The market rallied in July with investor hopes that inflation had peaked, we’d see continual signs of prices easing, and the Fed, in turn, would slow down. The latest inflation report hit like a gut punch, swiftly changing market perspectives, at least for the near term.
What happened with inflation?
The latest inflation reading came in hotter than expected. Saying the markets and investors were flustered is an understatement; the worst included a big one-day drop of more than 4% for the S&P 500.
Year over year, headline inflation came down for the second straight month. While that sounds good, the problem is a large portion of that decrease was due to a 5% drop in energy and a 10.6% drop in gas prices. On the other hand, food, shelter, and medical costs all increased. Excluding food and energy costs, core inflation rose more than expected and was higher than the previous month. To put it lightly, it is disappointing that prices remain so stubborn.
Investors hoped that signs of slowing economic growth and moderating prices would soften the Fed’s tone and actions. These hopes sparked a rally in July. Unfortunately, on the back of still hot inflation, the Fed will likely continue it’s aggressive (hawkish) decisions. We will find out later today, September 22nd, what that exactly will look like.
A look at the election:
There are a significant number of hot-button political issues that are at stake right now, such as abortion, energy, climate, health care, etc. Every election season is important, and this one is no different.
The prevailing thought for the last year was that there would be a red-wave in the House and Senate, with republicans taking control of both. History is on the Republican's side. Since World War II, the party controlling the White House has lost an average of 26 seats in the House and 4 seats in the Senate. If you believe the pollsters (and who does) it looks like the Republicans will take control of the House. The Senate, though, might be a different story. Despite high inflation and low (but improving) approval ratings for Biden, the Democrat's chances for keeping control of the Senate seem to be improving and is now a toss-up.
The next month will be like every election season; an absolute deluge of dramatic attack ads full of half-truths and tall tales. Historically, markets have underperformed in the 12 months leading to a mid-term election and then have done well in the following 12 months. To be fair though, the underperformance usually means a flat, not a negative, 12 months like we see today. It’s been relatively challenging for Democrats to fulfill their complete agenda over the last two years with slim control in the House and Senate. It will become even more challenging depending on how Republicans fare. In our view, there are multiple positives of split control, including the potential to actually see some bipartisan work on big issues.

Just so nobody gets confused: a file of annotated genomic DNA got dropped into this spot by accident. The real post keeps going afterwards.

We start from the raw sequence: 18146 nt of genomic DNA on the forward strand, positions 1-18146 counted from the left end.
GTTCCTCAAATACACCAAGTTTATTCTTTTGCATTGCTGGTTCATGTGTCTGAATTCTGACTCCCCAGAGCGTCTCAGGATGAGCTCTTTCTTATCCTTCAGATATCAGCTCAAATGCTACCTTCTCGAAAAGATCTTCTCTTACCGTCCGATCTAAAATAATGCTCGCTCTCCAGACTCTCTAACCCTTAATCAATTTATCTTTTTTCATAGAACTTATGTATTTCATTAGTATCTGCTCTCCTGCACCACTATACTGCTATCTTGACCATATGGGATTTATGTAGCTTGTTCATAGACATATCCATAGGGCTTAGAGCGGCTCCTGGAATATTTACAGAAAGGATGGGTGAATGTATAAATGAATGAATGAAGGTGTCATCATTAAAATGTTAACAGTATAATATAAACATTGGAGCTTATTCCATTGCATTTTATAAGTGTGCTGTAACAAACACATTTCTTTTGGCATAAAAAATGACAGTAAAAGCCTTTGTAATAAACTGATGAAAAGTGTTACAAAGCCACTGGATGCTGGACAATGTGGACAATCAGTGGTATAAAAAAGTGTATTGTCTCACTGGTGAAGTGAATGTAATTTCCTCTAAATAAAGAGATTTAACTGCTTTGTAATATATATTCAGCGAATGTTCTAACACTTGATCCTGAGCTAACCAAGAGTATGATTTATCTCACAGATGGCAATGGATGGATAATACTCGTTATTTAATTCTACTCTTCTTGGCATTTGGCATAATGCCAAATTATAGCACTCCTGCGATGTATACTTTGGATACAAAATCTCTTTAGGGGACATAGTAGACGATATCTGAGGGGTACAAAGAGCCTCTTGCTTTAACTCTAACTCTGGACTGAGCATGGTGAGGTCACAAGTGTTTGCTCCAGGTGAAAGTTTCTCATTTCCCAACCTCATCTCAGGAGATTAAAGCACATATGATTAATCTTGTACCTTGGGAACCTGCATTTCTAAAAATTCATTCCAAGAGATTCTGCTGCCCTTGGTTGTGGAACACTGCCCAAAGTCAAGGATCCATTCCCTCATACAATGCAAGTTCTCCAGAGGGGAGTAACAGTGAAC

For the year, through 9/20/22:
- The S&P 500 is down 18.16%
- International Indexes (MSCI EAFE) is down 22.42%
- Bonds are down 12.87%
The Smart Investor:
It’s hard to do nothing when it feels like we are speeding down a hill with no brakes, but that’s exactly what we recommend. Remember, bear markets do not last forever. The average bear market historically has lasted around 15 months, with the shortest being a mere 33 days. Unfortunately, there is no crystal ball or magic symbol pointing out exactly when a bear market is about to begin or about to end, making timing the market near impossible. Unless your situation calls for otherwise, we continue to urge you not to make fear-based changes.
The Standard & Poor’s 500 (S&P 500) is an unmanaged group of securities that represent the stock market in general. The Bloomberg Barclays US Aggregate Bond Index is a broad base, market capitalization-weighted bond market index representing intermediate-term investment-grade bonds traded in the United States and is used for measuring the performance of the US bond market. Indexes are unmanaged and do not incur management fees, costs, or expenses. It is not possible to invest directly in an index. The MSCI EAFE Index is a stock market index that is designed to measure the equity market performance of developed markets outside of the U.S. & Canada. It is maintained by MSCI Inc., a provider of investment decision support tools; the EAFE acronym stands for Europe, Australasia and Far East.
This material is provided as a courtesy and for educational purposes only. Investing involves risk including loss of principal. Please consult your investment professional, legal or tax advisor for specific information pertaining to your situation. This article contains links to articles or other information that may be contained on a third-party website. River City Wealth Management is not responsible for and does not control, adopt, or endorse any content contained on any third-party website. The information contained herein is derived from sources deemed to be reliable but cannot be guaranteed. Past performance is not indicative of future results.